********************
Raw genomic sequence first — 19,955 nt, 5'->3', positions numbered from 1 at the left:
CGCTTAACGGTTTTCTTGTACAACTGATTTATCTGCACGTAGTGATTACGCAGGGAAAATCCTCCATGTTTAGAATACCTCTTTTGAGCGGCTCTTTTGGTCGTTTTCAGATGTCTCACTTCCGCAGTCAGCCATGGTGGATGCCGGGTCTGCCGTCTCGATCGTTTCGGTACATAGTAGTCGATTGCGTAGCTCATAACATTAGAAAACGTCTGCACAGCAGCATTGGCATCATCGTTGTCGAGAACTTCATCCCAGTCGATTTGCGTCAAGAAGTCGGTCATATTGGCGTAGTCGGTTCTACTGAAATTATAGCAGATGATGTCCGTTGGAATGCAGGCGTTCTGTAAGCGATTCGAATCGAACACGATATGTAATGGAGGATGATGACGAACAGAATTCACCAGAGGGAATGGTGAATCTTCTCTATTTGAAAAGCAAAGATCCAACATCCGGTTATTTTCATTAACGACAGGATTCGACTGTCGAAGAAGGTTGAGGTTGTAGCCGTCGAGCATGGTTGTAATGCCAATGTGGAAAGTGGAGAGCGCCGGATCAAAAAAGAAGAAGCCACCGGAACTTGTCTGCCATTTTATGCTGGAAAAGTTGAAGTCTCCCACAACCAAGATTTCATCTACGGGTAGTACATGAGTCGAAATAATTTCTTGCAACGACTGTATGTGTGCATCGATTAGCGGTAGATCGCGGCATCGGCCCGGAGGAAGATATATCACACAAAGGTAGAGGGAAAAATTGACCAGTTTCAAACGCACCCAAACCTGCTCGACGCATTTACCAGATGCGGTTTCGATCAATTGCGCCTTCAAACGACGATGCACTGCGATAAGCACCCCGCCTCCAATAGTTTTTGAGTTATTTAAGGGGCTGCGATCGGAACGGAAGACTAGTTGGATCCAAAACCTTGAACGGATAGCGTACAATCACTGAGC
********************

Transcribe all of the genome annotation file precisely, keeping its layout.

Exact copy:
Raw genomic sequence first — 19,955 nt, 5'->3', positions numbered from 1 at the left:
CGCTTAACGGTTTTCTTGTACAACTGATTTATCTGCACGTAGTGATTACGCAGGGAAAATCCTCCATGTTTAGAATACCTCTTTTGAGCGGCTCTTTTGGTCGTTTTCAGATGTCTCACTTCCGCAGTCAGCCATGGTGGATGCCGGGTCTGCCGTCTCGATCGTTTCGGTACATAGTAGTCGATTGCGTAGCTCATAACATTAGAAAACGTCTGCACAGCAGCATTGGCATCATCGTTGTCGAGAACTTCATCCCAGTCGATTTGCGTCAAGAAGTCGGTCATATTGGCGTAGTCGGTTCTACTGAAATTATAGCAGATGATGTCCGTTGGAATGCAGGCGTTCTGTAAGCGATTCGAATCGAACACGATATGTAATGGAGGATGATGACGAACAGAATTCACCAGAGGGAATGGTGAATCTTCTCTATTTGAAAAGCAAAGATCCAACATCCGGTTATTTTCATTAACGACAGGATTCGACTGTCGAAGAAGGTTGAGGTTGTAGCCGTCGAGCATGGTTGTAATGCCAATGTGGAAAGTGGAGAGCGCCGGATCAAAAAAGAAGAAGCCACCGGAACTTGTCTGCCATTTTATGCTGGAAAAGTTGAAGTCTCCCACAACCAAGATTTCATCTACGGGTAGTACATGAGTCGAAATAATTTCTTGCAACGACTGTATGTGTGCATCGATTAGCGGTAGATCGCGGCATCGGCCCGGAGGAAGATATATCACACAAAGGTAGAGGGAAAAATTGACCAGTTTCAAACGCACCCAAACCTGCTCGACGCATTTACCAGATGCGGTTTCGATCAATTGCGCCTTCAAACGACGATGCACTGCGATAAGCACCCCGCCTCCAATAGTTTTTGAGTTATTTAAGGGGCTGCGATCGGAACGGAAGACTAGTTGGATCCAAAACCTTGAACGGATAGCGTACAATCACTGAGC